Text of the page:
When taking a context-oriented approach, it would be overwhelming to consider every one of the systems and actors impacting the reliability of services. Involving stakeholders and aiming to consult representatives of the entire community has become more common as a result of the adoption of the participation called for in IWRM, but it must be selective. As in Life Cycle Analysis, the largest scale of the system and its boundaries must be understood so that the focus can be defined according to a particular goal. The key actors in the WASH systems need to be identified and engaged so that their understanding of the system can be included. At the local or regional level, WASH utilities and water boards provide the service, however they act within the framework provided by the national level budgets and policies. Additionally, a holistic approach to resource sustainability and climate change adaptation requires an analysis of regional water uses and may include trans-boundary water basin negotiations. Public health, WASH, water resources and other ministries must communicate in order to develop a sustainable plan.

Holistic approaches demand persistence and diligence

A holistic approach requires a vast amount of data to be collected and then interpreted and is thus more time consuming.  It also requires the researcher or programme managers to immerse themselves in the local society and to have ongoing discussions with local decision makers. Moreover, integrating variations due to seasonality, gender roles, or heterogeneous population groups makes data analysis non-linear. The importance of the specific characteristics of the local situation—from unique environmental conditions to socio-political dynamics—means that solutions developed from years of work are not necessarily transferable to other communities or contexts.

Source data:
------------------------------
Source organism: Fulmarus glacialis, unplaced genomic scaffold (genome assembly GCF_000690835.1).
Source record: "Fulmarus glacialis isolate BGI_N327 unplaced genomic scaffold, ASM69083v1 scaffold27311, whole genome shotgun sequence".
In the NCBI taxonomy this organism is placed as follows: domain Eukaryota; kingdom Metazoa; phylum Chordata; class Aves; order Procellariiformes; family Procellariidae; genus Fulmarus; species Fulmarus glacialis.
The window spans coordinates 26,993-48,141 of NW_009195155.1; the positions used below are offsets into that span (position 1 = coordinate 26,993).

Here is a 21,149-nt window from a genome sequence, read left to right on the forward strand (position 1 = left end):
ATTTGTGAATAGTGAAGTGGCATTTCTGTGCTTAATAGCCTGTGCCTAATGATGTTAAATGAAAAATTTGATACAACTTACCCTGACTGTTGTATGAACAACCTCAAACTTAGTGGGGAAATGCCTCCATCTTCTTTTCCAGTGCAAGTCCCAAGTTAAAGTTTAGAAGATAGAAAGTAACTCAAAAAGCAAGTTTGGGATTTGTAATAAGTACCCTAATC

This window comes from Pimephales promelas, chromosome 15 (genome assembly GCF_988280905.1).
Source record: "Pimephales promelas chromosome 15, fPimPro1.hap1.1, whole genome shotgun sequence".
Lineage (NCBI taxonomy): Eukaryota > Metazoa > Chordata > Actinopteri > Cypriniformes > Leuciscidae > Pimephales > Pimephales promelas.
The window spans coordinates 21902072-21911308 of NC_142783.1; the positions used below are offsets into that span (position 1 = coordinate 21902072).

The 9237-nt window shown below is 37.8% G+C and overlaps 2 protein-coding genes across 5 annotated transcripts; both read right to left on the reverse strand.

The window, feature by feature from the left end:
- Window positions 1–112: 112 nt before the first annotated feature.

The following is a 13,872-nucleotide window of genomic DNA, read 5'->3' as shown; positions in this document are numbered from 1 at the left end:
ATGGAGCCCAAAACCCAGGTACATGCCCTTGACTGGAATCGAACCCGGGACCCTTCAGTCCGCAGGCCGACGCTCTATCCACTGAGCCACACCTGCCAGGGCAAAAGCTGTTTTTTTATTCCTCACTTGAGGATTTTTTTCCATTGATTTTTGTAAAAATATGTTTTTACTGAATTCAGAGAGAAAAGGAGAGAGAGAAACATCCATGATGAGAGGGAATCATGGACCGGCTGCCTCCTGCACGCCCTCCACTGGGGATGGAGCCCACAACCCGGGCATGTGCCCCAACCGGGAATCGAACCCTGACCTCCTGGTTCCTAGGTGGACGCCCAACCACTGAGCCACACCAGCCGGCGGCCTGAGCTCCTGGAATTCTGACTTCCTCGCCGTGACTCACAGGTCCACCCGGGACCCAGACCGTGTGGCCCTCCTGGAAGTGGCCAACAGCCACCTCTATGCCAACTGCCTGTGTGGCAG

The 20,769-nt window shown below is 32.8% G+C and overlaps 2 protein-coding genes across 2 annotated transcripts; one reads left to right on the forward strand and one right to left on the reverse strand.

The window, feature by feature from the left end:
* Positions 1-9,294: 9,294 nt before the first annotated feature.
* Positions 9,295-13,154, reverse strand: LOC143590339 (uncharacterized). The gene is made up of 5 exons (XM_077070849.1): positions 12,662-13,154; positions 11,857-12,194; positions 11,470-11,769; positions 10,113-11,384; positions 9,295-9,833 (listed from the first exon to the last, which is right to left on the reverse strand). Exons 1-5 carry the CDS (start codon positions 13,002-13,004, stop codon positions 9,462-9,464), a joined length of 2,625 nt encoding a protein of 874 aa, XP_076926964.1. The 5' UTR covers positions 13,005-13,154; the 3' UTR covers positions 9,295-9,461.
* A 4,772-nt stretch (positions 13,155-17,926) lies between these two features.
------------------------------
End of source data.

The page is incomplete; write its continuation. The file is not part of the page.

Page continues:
The investment required for systems approaches is significant but will be more efficient and more effective over time. In many communities receiving development aid, WASH development has been ongoing for decades yet the sum of the time and effort put into multiple short term and unrelated initiatives has resulted in little lasting impact. We need to instead invest in efforts that build a sustainable future with and for the recipients rather than produce short term easily measurable ‘results; that cater to donor requirements.  Each of us has a role in rejecting simple or symptomatic solutions to poor WASH sector performance. We need to collaborate and develop a more coherent and concerted approach. NGOs can commit to supporting the strength of national and local institutions, in addition to meeting shorter-term goals in the specific communities or towns that they work in. To me as a researcher, this means developing strategic partnerships so that my work can be informative to influential stakeholders and serve as an unbiased platform for driving evidence-based decision-making and cross-sector learning.

New sustainability

The future challenges are a much larger population to serve, unpredictable environmental conditions, and (likely) mass migrations. The current disjointed and piecemeal approach will not provide viable solutions or achieve service provision at scale. Public and private utilities need to be robust and adaptable. WASH initiatives need to be integrated into master plans of their county, district, and national governments, which are ultimately responsible for realizing their citizens’ right to adequate water and sanitation.  Citizens need to be informed about the pathways for attaining their rights to be productive advocates that hold their service providers accountable and promote progress.

As we have learned in Buea, we can use strategic advocacy to increase the cooperation between sector actors, but local capacity and leadership are required to develop adaptive frameworks for evolving WASH challenges. Communication between users and providers is essential. There is no one framework that will work everywhere and no one institution that can provide service to everyone. Long term and robust WASH service provision for all requires a coordinated and country-owned approach that is catered to the context and adaptable to meet the evolving needs of the future—this is the new sustainable.

By Angela Huston, with contributions from Susan Gaskin

Angela Huston, Interdisciplinary Water and Sanitation Research, PhD candidate, Civil Engineering, McGill University, Montreal Canada.